In a technote titled Coldfusion Performance Tuning that was last updated on March 7th 2003, the following advice was given regarding the "simultaneous request" setting in the Coldfusion administrator. The writer indicates that this setting has the largest impact on scalability, and then goes on to recommend a setting of 3 times the number of processors as a "starting point". This number has been oft stated as the "rule of thumb". I've heard as 2 to 3 requests per processor and I've often heard the number of 4 to 5 per processor, although I was unable to locate that recommendation in any online documents. I think this baseline recommendation should be changed to as high as 7 to 10 per processor for a CFMX server on a modern server (P4 or Xeon).
I have yet to see a fast server breath hard at the lower levels. In our experience new servers with fast processors can handle a larger thread pool than the old P3's that were far more common in 2003. I would add that in my view, CFMX has always been able to manage a higher value in this setting than CF 5. Most of our dual processor P4 servers have a setting of 16 to 18 in this field without any degradation in performance. Perhaps separate recommendations based on processor speed would be in order.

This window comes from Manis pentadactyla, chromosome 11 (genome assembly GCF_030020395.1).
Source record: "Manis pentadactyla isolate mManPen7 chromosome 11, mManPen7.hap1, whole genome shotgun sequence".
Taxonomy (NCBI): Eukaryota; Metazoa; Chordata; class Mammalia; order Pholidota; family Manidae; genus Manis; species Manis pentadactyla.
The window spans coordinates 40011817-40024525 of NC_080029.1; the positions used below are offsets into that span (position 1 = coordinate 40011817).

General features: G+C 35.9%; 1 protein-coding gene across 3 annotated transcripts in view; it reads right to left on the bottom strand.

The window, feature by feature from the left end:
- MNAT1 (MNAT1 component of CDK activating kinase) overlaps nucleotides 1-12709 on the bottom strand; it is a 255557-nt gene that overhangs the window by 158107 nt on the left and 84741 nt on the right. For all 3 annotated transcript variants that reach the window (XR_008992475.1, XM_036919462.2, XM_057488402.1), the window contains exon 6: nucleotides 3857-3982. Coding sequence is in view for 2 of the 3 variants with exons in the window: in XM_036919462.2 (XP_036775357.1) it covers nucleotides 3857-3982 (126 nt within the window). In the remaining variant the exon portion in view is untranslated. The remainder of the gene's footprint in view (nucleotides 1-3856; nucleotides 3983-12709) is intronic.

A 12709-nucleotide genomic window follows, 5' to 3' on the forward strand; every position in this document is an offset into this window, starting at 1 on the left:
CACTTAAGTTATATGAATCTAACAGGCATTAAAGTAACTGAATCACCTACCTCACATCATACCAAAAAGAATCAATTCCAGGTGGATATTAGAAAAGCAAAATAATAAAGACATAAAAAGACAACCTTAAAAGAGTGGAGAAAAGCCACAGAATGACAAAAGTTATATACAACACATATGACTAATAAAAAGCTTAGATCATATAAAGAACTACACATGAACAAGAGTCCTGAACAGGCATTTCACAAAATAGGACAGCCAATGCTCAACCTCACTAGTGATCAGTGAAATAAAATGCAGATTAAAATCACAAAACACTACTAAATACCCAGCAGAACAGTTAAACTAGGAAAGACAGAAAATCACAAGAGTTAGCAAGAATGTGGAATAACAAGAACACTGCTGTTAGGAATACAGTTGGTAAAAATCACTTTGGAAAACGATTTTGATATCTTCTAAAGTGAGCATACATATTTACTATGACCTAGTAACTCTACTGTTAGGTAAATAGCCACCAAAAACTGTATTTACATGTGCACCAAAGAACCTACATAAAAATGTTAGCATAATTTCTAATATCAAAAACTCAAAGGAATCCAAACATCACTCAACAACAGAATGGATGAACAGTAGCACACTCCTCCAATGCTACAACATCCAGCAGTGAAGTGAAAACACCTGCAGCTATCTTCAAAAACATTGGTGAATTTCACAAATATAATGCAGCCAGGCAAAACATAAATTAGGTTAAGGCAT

Something else to keep in mind is that if you are running dual core processors you can effectively increase this number and handle even more threads. Robi Sen made a similar point to me the other day. He also made the observation that the server tasking is a factor to consider. A web server that services thousands of small requests per minute will benefit from this setting more than one that services a lighter traffic load, but handles very long "heavy lifting" type requests.
Also remember that multi-server instances handle this item differently. It is actually the Jrun settings and not the CF Admin settings that dictate thread usage. At least that's my take from Steve Erat's blog entry titled, Simultaneous Requests in CF 7. In any case, I've been recommending a higher number as a starting point for this setting for some time now with good success. As always (and before you say it) the best way to determine the right setting for you is to load test through gradual changes. Happy tuning.